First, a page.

Cantonment board elections

The fact that polling closed peacefully, and no resentment was reported from political parties’ agents is a good omen


September 14, 2021

The ruling PTI has emerged as the front-runner in the cantonment board elections winning 62 seats. The PML-N and Independent candidates returned with 52 and 49 seats, respectively. Polling for 206 general seats in 39 Cantonment Boards across the country was held on Sunday. The PPP trailed with 14 seats, followed by MQM with 11, Jamaat-e-Islami five and the Balochistan Awami Party two. The fact that polling closed peacefully, and no resentment was reported from political parties’ agents is a good omen. Candidates from a few constituencies had returned unopposed, whereas voting was postponed in some for reasons of exigency.

The holding of local bodies’ elections in the vicinity of the Cantonments is a welcome development. It serves the broader purpose of grass-root representation, as well as an uninterrupted process of collecting taxes, managing civic services, and laying out developmental works in the military-cum-civilian residential areas. The periodic holding of Cantonment polls underscores the importance that these garrison-based residential-cum-commercial units attach to the power of the ballot, and the voice of the electorate.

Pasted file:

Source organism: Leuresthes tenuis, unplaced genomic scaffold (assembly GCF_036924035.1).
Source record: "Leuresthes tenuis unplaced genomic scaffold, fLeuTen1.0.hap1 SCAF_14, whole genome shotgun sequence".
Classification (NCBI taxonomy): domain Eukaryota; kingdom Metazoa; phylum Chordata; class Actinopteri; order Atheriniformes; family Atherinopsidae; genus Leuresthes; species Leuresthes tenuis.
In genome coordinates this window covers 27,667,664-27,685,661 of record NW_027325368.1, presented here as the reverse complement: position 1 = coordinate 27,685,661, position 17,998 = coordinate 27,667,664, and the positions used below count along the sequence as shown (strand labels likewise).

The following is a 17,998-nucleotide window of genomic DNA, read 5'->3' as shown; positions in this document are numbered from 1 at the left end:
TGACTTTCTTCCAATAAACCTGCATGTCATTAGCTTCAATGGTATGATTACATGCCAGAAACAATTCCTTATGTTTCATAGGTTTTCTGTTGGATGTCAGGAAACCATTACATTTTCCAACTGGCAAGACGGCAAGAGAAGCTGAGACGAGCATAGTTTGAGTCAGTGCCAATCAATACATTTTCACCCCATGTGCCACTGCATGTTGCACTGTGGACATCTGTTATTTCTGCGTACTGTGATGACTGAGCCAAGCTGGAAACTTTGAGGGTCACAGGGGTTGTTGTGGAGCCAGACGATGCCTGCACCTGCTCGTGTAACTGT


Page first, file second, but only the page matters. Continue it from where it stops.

This third major electoral exercise since the 2018 general elections, at the same time, points out at a laxity on the part of state authorities. There are no local bodies functioning across the country. The only exception is Khyber-Pakhtunkhwa which took a leap forward to install vibrant LB units. Sindh, Punjab and Balochistan are wondering as to why the constitutionally mandated exercise is not conducted, per se; and what prevents the authorities from empowering grassroots representation. Karachi is a classic case of governance failure which has been longing for the local tier since 2013.

The fact that all political forces, including the banned TLP, took part in the Cantonment polls brings to fore their eagerness to be part of public dispensation. But the question is why these parties can’t rally for local bodies elections in an attempt to empower the masses, and address their grievances, accordingly. It is ironic they are at the forefront for provincial and national legislatures, but bow down when it comes to LB structure. This dichotomy and unrealistic behaviour need close introspection. It’s high time to hold LB polls countrywide.

Published in The Express Tribune, September 14th, 2021.

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